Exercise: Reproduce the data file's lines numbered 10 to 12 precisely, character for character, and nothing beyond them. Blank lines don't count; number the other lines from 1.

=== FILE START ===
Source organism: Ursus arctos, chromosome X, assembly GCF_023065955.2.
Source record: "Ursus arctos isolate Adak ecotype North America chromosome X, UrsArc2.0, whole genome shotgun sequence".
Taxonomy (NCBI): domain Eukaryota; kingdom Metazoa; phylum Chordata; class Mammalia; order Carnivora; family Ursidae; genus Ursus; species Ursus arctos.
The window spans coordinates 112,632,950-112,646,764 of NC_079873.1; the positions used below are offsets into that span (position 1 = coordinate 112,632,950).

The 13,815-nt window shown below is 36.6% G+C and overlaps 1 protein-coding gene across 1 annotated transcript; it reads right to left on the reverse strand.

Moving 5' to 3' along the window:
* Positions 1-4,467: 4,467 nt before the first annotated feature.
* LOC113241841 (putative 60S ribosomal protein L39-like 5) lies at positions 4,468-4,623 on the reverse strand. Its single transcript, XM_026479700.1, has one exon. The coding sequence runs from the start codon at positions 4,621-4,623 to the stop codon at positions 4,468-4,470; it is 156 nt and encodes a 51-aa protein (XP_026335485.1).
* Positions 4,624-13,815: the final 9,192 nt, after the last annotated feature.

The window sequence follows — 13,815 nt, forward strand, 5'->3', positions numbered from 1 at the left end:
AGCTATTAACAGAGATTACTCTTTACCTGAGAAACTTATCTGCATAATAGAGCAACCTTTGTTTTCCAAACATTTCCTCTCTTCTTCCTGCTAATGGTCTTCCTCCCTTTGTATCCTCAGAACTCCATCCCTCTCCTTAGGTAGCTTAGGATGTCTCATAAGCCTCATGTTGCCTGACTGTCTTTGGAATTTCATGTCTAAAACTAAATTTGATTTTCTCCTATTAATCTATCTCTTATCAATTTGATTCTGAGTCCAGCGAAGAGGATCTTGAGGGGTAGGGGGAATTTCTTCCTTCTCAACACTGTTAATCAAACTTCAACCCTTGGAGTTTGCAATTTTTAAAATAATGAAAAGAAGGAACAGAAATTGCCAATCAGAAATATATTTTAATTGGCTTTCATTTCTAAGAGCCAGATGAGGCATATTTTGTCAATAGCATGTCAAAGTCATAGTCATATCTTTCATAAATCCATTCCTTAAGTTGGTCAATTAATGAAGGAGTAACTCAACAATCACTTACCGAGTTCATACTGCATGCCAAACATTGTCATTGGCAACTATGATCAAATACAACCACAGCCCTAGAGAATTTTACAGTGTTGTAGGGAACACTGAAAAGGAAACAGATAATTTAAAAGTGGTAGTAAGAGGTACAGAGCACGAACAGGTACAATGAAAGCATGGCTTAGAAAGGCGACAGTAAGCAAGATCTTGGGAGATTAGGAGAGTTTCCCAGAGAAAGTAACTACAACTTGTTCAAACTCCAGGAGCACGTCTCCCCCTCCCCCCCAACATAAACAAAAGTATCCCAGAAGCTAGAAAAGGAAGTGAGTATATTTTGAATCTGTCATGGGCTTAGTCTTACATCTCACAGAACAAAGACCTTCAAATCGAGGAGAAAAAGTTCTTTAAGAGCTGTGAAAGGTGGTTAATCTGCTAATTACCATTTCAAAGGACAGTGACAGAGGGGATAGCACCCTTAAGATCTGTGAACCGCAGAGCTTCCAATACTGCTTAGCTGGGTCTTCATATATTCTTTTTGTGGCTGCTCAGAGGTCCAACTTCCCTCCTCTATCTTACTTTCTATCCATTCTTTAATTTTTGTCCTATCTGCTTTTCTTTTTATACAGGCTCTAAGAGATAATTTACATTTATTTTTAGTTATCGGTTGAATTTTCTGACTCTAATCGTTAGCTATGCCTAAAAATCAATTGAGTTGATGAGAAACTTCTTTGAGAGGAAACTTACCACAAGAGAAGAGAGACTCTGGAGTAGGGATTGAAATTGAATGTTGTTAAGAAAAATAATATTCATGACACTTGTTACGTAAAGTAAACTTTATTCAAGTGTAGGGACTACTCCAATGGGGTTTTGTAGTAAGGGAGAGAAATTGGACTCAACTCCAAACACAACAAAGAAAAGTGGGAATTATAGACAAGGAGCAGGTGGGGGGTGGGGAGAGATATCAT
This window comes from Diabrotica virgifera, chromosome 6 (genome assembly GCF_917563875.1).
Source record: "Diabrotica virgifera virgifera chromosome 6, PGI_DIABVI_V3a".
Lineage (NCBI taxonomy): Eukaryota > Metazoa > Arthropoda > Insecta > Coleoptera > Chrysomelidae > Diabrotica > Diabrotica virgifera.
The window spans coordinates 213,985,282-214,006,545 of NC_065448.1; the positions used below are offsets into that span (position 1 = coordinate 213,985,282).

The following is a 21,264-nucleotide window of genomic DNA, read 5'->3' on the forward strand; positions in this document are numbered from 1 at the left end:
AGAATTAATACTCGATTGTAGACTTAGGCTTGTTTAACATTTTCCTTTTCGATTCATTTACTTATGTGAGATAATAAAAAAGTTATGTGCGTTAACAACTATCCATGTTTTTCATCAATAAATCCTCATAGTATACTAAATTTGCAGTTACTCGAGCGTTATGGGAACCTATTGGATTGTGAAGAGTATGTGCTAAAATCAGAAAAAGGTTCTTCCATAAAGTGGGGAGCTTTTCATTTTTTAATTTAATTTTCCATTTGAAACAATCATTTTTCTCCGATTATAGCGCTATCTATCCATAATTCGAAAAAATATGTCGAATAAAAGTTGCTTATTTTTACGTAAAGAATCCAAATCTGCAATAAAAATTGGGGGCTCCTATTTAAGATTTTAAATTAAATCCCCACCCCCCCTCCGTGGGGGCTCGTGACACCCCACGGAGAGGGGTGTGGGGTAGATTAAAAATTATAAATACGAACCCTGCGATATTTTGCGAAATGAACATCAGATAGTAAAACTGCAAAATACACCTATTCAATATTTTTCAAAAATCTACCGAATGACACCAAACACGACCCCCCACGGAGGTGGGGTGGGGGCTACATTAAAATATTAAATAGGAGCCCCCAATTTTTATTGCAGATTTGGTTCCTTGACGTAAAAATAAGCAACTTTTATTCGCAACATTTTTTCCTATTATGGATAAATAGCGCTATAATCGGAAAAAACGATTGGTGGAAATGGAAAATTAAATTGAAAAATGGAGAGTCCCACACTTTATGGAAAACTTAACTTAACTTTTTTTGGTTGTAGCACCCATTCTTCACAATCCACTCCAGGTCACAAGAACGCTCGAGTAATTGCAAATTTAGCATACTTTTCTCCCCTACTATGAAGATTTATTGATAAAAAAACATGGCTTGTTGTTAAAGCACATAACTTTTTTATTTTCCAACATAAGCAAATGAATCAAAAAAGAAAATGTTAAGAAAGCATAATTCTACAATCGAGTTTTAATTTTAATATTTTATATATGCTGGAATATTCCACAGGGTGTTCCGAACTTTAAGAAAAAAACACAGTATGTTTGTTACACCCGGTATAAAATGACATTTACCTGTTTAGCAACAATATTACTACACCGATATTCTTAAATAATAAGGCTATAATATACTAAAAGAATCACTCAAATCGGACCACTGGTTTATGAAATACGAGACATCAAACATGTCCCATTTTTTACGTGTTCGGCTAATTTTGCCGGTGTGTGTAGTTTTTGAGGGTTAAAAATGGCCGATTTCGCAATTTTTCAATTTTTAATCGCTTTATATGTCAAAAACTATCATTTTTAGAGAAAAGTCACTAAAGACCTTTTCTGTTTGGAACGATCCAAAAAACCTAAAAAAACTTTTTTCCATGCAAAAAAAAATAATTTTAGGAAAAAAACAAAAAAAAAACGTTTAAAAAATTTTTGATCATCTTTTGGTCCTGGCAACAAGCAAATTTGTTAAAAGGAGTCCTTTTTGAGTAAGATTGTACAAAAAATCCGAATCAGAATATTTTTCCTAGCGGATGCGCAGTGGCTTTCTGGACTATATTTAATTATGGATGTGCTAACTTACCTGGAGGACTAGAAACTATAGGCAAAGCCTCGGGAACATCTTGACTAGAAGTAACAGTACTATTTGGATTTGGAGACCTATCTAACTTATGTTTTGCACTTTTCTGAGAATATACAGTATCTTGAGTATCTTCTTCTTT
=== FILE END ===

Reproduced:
The window sequence follows — 13,815 nt, forward strand, 5'->3', positions numbered from 1 at the left end:
AGCTATTAACAGAGATTACTCTTTACCTGAGAAACTTATCTGCATAATAGAGCAACCTTTGTTTTCCAAACATTTCCTCTCTTCTTCCTGCTAATGGTCTTCCTCCCTTTGTATCCTCAGAACTCCATCCCTCTCCTTAGGTAGCTTAGGATGTCTCATAAGCCTCATGTTGCCTGACTGTCTTTGGAATTTCATGTCTAAAACTAAATTTGATTTTCTCCTATTAATCTATCTCTTATCAATTTGATTCTGAGTCCAGCGAAGAGGATCTTGAGGGGTAGGGGGAATTTCTTCCTTCTCAACACTGTTAATCAAACTTCAACCCTTGGAGTTTGCAATTTTTAAAATAATGAAAAGAAGGAACAGAAATTGCCAATCAGAAATATATTTTAATTGGCTTTCATTTCTAAGAGCCAGATGAGGCATATTTTGTCAATAGCATGTCAAAGTCATAGTCATATCTTTCATAAATCCATTCCTTAAGTTGGTCAATTAATGAAGGAGTAACTCAACAATCACTTACCGAGTTCATACTGCATGCCAAACATTGTCATTGGCAACTATGATCAAATACAACCACAGCCCTAGAGAATTTTACAGTGTTGTAGGGAACACTGAAAAGGAAACAGATAATTTAAAAGTGGTAGTAAGAGGTACAGAGCACGAACAGGTACAATGAAAGCATGGCTTAGAAAGGCGACAGTAAGCAAGATCTTGGGAGATTAGGAGAGTTTCCCAGAGAAAGTAACTACAACTTGTTCAAACTCCAGGAGCACGTCTCCCCCTCCCCCCCAACATAAACAAAAGTATCCCAGAAGCTAGAAAAGGAAGTGAGTATATTTTGAATCTGTCATGGGCTTAGTCTTACATCTCACAGAACAAAGACCTTCAAATCGAGGAGAAAAAGTTCTTTAAGAGCTGTGAAAGGTGGTTAATCTGCTAATTACCATTTCAAAGGACAGTGACAGAGGGGATAGCACCCTTAAGATCTGTGAACCGCAGAGCTTCCAATACTGCTTAGCTGGGTCTTCATATATTCTTTTTGTGGCTGCTCAGAGGTCCAACTTCCCTCCTCTATCTTACTTTCTATCCATTCTTTAATTTTTGTCCTATCTGCTTTTCTTTTTATACAGGCTCTAAGAGATAATTTACATTTATTTTTAGTTATCGGTTGAATTTTCTGACTCTAATCGTTAGCTATGCCTAAAAATCAATTGAGTTGATGAGAAACTTCTTTGAGAGGAAACTTACCACAAGAGAAGAGAGACTCTGGAGTAGGGATTGAAATTGAATGTTGTTAAGAAAAATAATATTCATGACACTTGTTACGTAAAGTAAACTTTATTCAAGTGTAGGGACTACTCCAATGGGGTTTTGTAGTAAGGGAGAGAAATTGGACTCAACTCCAAACACAACAAAGAAAAGTGGGAATTATAGACAAGGAGCAGGTGGGGGGTGGGGAGAGATATCAT
This window comes from Diabrotica virgifera, chromosome 6 (genome assembly GCF_917563875.1).